Juarez and a representative of the IAC were not available for comment following Tuesday's final vote to approve the IAC.

During last week's hearing, Juarez said the city received 48 applications for the nine available positions on the council.

"I want to respect the people that called in that had concerns, because this is a continuing process," she said. "It was always trying to be inclusive."

These are the nine members of Seattle's first Indigenous Advisory Council (with bios provided by the city):

Donny Stevenson, Muckleshoot

Donny Stevenson serves as the vice-chairman of the Muckleshoot Indian Tribe as an elected member of the Muckleshoot Tribal Council. He attended the Evergreen State College where he earned a bachelor’s degree in liberal arts focused on Native American studies. He has worked as an executive-level leader in Indian Country over the course of a 25-year career serving his tribe and Native people.

Jay Mills, Suquamish

Luther “Jay” Mills is a Suquamish tribal member who has served more than 25 years as an elected tribal council member and brings experience in overseeing government operations and government relations. He has been employed in several capacities by the tribe’s economic agency, Port Madison Enterprises, for more than 45 years. He currently serves as the Port Madison Enterprises Ambassador. Jay also serves on the Kitsap Economic Development Board, Washington Economic Development Association, Bremerton Chamber Board, Visit Kitsap Peninsula Board, Suquamish Foundation, Chief Kitsap Academy School Board, and is a former Leadership Kitsap Board Member.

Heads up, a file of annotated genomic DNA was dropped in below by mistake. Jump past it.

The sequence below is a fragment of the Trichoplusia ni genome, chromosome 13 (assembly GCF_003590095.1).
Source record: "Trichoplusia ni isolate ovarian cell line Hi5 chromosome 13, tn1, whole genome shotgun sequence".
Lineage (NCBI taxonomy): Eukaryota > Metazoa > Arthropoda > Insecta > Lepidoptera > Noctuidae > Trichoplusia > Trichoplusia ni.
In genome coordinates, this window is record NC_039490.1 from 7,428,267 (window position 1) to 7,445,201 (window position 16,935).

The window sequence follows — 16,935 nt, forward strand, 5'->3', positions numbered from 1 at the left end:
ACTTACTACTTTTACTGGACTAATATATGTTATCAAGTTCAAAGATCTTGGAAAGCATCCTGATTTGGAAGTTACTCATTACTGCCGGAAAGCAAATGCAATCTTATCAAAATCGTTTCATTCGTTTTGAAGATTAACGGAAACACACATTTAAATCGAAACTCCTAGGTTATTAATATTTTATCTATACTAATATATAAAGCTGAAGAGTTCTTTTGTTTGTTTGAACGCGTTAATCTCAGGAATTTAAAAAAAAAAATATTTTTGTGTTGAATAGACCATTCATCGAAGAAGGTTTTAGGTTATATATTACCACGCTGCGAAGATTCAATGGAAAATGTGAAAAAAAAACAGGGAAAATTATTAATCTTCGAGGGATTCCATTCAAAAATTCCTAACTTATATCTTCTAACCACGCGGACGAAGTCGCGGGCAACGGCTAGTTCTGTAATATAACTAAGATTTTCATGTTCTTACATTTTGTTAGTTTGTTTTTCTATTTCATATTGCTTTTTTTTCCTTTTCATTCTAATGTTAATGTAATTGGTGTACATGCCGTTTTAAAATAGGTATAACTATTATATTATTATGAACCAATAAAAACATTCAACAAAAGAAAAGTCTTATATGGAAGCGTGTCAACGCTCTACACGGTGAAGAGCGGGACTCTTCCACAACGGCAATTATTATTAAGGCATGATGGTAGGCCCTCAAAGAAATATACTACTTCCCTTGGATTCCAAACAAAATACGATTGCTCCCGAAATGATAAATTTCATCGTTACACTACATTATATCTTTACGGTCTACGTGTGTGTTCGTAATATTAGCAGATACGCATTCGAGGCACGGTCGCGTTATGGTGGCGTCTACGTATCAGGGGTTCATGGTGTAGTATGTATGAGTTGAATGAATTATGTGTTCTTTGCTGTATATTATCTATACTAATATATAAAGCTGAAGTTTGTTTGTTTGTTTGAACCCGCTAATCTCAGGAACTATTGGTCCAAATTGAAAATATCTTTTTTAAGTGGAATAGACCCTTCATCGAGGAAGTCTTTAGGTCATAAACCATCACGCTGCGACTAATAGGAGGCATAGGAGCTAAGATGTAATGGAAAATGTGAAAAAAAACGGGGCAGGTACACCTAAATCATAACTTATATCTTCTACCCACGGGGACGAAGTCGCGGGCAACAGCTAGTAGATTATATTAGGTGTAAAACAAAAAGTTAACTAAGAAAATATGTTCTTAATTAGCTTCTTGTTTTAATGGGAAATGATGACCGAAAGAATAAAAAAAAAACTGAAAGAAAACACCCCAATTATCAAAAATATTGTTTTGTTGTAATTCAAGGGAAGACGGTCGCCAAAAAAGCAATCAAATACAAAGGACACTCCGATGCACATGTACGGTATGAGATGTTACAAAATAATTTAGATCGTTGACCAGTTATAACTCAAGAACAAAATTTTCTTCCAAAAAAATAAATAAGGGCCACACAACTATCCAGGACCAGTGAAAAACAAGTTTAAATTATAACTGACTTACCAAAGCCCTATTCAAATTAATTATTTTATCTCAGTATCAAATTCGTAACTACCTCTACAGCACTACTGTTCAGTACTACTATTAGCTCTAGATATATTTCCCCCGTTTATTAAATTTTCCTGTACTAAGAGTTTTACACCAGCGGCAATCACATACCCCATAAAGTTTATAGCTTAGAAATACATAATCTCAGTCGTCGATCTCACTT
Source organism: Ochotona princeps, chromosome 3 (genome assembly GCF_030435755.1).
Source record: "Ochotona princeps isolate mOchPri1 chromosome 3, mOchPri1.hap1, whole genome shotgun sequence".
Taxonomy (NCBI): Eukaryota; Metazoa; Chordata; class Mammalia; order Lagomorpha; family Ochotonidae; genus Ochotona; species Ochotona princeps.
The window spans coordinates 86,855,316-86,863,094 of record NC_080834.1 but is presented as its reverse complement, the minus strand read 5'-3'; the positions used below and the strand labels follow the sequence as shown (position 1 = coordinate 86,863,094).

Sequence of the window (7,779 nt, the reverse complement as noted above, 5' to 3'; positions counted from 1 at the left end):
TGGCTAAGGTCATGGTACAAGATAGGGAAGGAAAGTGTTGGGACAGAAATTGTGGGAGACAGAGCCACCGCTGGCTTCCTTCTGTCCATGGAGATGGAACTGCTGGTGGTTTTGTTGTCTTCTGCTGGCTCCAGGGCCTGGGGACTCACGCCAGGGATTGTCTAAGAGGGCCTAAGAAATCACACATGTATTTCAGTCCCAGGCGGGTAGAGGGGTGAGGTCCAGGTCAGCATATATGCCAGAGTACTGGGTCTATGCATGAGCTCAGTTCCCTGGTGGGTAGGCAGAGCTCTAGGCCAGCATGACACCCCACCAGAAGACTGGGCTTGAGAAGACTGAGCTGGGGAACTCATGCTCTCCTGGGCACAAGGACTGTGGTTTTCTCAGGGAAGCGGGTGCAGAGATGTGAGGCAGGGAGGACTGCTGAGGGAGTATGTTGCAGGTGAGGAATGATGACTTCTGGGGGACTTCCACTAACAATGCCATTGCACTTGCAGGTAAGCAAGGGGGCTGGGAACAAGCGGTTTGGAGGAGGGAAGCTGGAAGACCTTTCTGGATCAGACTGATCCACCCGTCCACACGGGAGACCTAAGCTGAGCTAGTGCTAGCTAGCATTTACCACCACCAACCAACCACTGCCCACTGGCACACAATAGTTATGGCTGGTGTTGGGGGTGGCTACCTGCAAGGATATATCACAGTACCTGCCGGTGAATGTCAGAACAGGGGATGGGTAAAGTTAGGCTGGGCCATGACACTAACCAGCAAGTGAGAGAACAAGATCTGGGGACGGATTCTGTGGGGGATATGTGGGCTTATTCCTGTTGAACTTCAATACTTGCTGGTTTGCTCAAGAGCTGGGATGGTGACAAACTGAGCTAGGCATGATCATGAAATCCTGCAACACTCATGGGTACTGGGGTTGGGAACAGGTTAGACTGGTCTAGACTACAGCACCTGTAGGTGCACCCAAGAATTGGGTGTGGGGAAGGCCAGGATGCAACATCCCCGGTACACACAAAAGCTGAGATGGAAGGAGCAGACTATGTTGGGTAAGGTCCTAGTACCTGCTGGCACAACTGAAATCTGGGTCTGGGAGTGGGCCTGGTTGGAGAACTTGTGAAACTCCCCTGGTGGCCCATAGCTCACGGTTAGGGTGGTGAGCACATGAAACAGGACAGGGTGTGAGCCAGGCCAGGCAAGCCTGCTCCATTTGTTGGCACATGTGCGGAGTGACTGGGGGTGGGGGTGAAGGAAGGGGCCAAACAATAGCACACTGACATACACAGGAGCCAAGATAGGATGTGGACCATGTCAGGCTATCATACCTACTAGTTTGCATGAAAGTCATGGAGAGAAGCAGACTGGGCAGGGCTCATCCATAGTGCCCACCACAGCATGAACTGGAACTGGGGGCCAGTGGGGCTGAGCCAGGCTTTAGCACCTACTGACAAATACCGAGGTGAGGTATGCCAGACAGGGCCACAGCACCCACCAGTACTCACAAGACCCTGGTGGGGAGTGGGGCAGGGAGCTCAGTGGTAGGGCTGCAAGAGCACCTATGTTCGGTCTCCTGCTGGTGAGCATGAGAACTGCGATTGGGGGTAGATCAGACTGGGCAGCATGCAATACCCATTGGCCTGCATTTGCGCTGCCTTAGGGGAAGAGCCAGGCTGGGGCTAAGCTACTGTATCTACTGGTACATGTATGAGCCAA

Jeremy Takala, Yakama

Jeremy Takala, known as Pax’una’shut in the Yakama Nation, is of the Kahmiltpah Band (Rock Creek) located on the Columbia River and a proud descendant of Hopi. He was nominated in 2020 to serve as a Tribal Councilman for Confederated Tribes and Bands of the Yakama Nation. He currently chairs the Fish and Wildlife, Law and Order Committees, serves as Secretary of the Legislative Committee, and is a member of the Heath, Employment and Welfare Committee. Prior to his time in office, he worked 12 years for the Yakima Klickitat Fisheries Project (YKFP) as a fisheries technician. He currently serves on the Columbia River Inter-Tribal Fisheries Commission (CRITFC). Jeremy was raised in Goldendale, WA and is a proud member of the Rock Creek Longhouse.